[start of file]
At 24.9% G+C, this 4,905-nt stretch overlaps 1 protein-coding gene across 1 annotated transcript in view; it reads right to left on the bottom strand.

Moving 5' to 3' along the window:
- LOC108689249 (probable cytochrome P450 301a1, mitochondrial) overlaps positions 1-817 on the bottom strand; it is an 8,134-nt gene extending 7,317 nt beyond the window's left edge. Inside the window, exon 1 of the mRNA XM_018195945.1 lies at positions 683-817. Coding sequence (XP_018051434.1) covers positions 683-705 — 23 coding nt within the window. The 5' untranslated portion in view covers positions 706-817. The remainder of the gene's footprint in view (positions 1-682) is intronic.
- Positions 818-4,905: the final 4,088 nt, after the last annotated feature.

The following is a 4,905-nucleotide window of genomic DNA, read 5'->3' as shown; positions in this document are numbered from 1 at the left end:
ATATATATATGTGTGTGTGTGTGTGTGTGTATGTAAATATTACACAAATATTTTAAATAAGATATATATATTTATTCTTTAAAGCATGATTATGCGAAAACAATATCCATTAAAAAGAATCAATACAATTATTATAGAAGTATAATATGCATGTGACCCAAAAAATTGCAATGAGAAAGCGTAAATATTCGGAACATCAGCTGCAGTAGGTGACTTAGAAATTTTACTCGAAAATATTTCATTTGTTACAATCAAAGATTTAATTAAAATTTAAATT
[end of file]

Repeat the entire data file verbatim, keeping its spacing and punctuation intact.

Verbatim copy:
At 24.9% G+C, this 4,905-nt stretch overlaps 1 protein-coding gene across 1 annotated transcript in view; it reads right to left on the bottom strand.

Moving 5' to 3' along the window:
- LOC108689249 (probable cytochrome P450 301a1, mitochondrial) overlaps positions 1-817 on the bottom strand; it is an 8,134-nt gene extending 7,317 nt beyond the window's left edge. Inside the window, exon 1 of the mRNA XM_018195945.1 lies at positions 683-817. Coding sequence (XP_018051434.1) covers positions 683-705 — 23 coding nt within the window. The 5' untranslated portion in view covers positions 706-817. The remainder of the gene's footprint in view (positions 1-682) is intronic.
- Positions 818-4,905: the final 4,088 nt, after the last annotated feature.

The following is a 4,905-nucleotide window of genomic DNA, read 5'->3' as shown; positions in this document are numbered from 1 at the left end:
ATATATATATGTGTGTGTGTGTGTGTGTGTATGTAAATATTACACAAATATTTTAAATAAGATATATATATTTATTCTTTAAAGCATGATTATGCGAAAACAATATCCATTAAAAAGAATCAATACAATTATTATAGAAGTATAATATGCATGTGACCCAAAAAATTGCAATGAGAAAGCGTAAATATTCGGAACATCAGCTGCAGTAGGTGACTTAGAAATTTTACTCGAAAATATTTCATTTGTTACAATCAAAGATTTAATTAAAATTTAAATT